Now Kokālika was angry, because the elders neither accepted those things themselves, nor had them given to him. The elders, however, having remained a short while with the Teacher, each chose five hundred monks as their following, and with these thousand monks went on pilgrimage seeking alms, as far as Kokālika’s country. The lay folk came out to meet them, and led them to the same monastery, and showed them great honour day by day.

Great was the store given them of clothes and of medicines. Those monks who went out with the elders dividing the garments gave of them to all the monks which had come, but to Kokālika gave none, neither did the elders give him any. Getting no clothes Kokālika began to abuse and revile the elders, “Sāriputta and Moggallāna are full of wicked desire; they would not accept before what was offered them, but these things they do accept. There is no satisfying them, they have no regard for another.” But the elders, perceiving that the man was harbouring evil on their account, set out with their followers to depart; nor would they return, not though the people begged them to stay yet a few days longer.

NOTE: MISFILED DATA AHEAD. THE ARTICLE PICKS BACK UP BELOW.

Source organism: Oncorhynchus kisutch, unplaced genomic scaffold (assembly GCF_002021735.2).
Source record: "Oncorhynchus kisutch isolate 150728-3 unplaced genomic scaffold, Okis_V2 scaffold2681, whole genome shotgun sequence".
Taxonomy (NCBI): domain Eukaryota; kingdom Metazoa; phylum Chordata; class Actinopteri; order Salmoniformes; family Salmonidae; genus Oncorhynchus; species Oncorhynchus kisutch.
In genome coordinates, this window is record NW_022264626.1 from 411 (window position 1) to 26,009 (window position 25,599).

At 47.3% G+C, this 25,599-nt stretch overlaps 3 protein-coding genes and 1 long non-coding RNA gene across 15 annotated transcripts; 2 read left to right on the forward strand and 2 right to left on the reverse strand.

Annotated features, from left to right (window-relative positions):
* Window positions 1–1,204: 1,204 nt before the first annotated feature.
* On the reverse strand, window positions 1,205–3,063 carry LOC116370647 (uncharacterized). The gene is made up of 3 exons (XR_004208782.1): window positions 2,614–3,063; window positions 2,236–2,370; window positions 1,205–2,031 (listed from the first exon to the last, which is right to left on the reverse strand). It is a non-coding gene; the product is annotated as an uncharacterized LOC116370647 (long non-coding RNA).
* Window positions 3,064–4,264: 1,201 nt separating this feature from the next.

Then a young monk said: “Where shall the elders stay, laymen? Your own particular elder does not wish them to stay here.” Then the people went to Kokālika, and said: “Sir, we are told you do not wish the elders to stay here. Go to! Either appease them and bring them back, or away with you and live elsewhere!” In fear of the people this man went and made his request to the elders. “Go back, monk,” answered the elders, “we will not return.” So he, being unable to prevail upon them, returned to the monastery. Then the lay brethren asked him whether the elders had returned. “I could not persuade them to return,” said he. “Why not, monk?” they asked. And then they began to think it must be no good monks would dwell there because the man lived wrong, and they must get rid of him. “Sir,” they said, “do not stay here; we have nothing here for you.”

Thus dishonoured by them, he took bowl and robe and went to Jetavana. After saluting the Teacher, he said: “Sir, Sāriputta and Moggallāna are full of wicked desire, they are in the power of wicked desires!” The Teacher replied, “Say not so, Kokālika; let your heart, Kokālika, have confidence in Sāriputta and Moggallāna; learn that they are good monks.” Kokālika said: “You believe in your two chief disciples, sir; I have seen it with my own eyes; they have wicked desires, they have secrets within them, they are wicked men.” So he said thrice (though the Teacher would have stayed him), then rose from his seat, and departed. Even as he went on his way there arose over all his body boils of the size of a mustard seed, which grew and grew to the size of a ripe seed of the wood apple tree, burst, and blood ran all over him. Groaning he fell by the gate of Jetavana, maddened with pain.